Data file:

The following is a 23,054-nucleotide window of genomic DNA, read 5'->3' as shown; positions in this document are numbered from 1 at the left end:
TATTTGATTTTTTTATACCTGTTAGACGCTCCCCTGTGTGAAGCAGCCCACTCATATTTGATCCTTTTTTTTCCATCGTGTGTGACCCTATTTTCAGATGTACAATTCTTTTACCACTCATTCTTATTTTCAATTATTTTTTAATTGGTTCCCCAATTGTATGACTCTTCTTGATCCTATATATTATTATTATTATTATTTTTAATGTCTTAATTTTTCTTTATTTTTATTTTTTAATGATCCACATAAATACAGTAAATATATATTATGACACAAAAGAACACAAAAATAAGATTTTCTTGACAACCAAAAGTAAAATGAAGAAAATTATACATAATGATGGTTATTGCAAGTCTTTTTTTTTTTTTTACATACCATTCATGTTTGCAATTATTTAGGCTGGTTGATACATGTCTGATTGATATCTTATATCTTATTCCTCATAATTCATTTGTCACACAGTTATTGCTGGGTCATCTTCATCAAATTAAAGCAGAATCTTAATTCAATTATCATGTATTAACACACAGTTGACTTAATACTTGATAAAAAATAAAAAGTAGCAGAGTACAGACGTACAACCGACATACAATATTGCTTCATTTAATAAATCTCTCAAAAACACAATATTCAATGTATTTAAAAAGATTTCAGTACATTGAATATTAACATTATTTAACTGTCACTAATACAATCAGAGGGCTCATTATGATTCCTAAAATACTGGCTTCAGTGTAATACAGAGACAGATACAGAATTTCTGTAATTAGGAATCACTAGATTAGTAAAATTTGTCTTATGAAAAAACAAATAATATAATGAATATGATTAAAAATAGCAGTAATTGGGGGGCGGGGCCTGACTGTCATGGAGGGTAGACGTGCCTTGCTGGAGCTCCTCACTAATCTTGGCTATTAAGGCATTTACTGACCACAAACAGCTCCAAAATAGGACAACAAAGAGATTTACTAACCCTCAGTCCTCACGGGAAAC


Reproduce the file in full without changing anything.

The following is a 23,054-nucleotide window of genomic DNA, read 5'->3' as shown; positions in this document are numbered from 1 at the left end:
TATTTGATTTTTTTATACCTGTTAGACGCTCCCCTGTGTGAAGCAGCCCACTCATATTTGATCCTTTTTTTTCCATCGTGTGTGACCCTATTTTCAGATGTACAATTCTTTTACCACTCATTCTTATTTTCAATTATTTTTTAATTGGTTCCCCAATTGTATGACTCTTCTTGATCCTATATATTATTATTATTATTATTTTTAATGTCTTAATTTTTCTTTATTTTTATTTTTTAATGATCCACATAAATACAGTAAATATATATTATGACACAAAAGAACACAAAAATAAGATTTTCTTGACAACCAAAAGTAAAATGAAGAAAATTATACATAATGATGGTTATTGCAAGTCTTTTTTTTTTTTTTACATACCATTCATGTTTGCAATTATTTAGGCTGGTTGATACATGTCTGATTGATATCTTATATCTTATTCCTCATAATTCATTTGTCACACAGTTATTGCTGGGTCATCTTCATCAAATTAAAGCAGAATCTTAATTCAATTATCATGTATTAACACACAGTTGACTTAATACTTGATAAAAAATAAAAAGTAGCAGAGTACAGACGTACAACCGACATACAATATTGCTTCATTTAATAAATCTCTCAAAAACACAATATTCAATGTATTTAAAAAGATTTCAGTACATTGAATATTAACATTATTTAACTGTCACTAATACAATCAGAGGGCTCATTATGATTCCTAAAATACTGGCTTCAGTGTAATACAGAGACAGATACAGAATTTCTGTAATTAGGAATCACTAGATTAGTAAAATTTGTCTTATGAAAAAACAAATAATATAATGAATATGATTAAAAATAGCAGTAATTGGGGGGCGGGGCCTGACTGTCATGGAGGGTAGACGTGCCTTGCTGGAGCTCCTCACTAATCTTGGCTATTAAGGCATTTACTGACCACAAACAGCTCCAAAATAGGACAACAAAGAGATTTACTAACCCTCAGTCCTCACGGGAAAC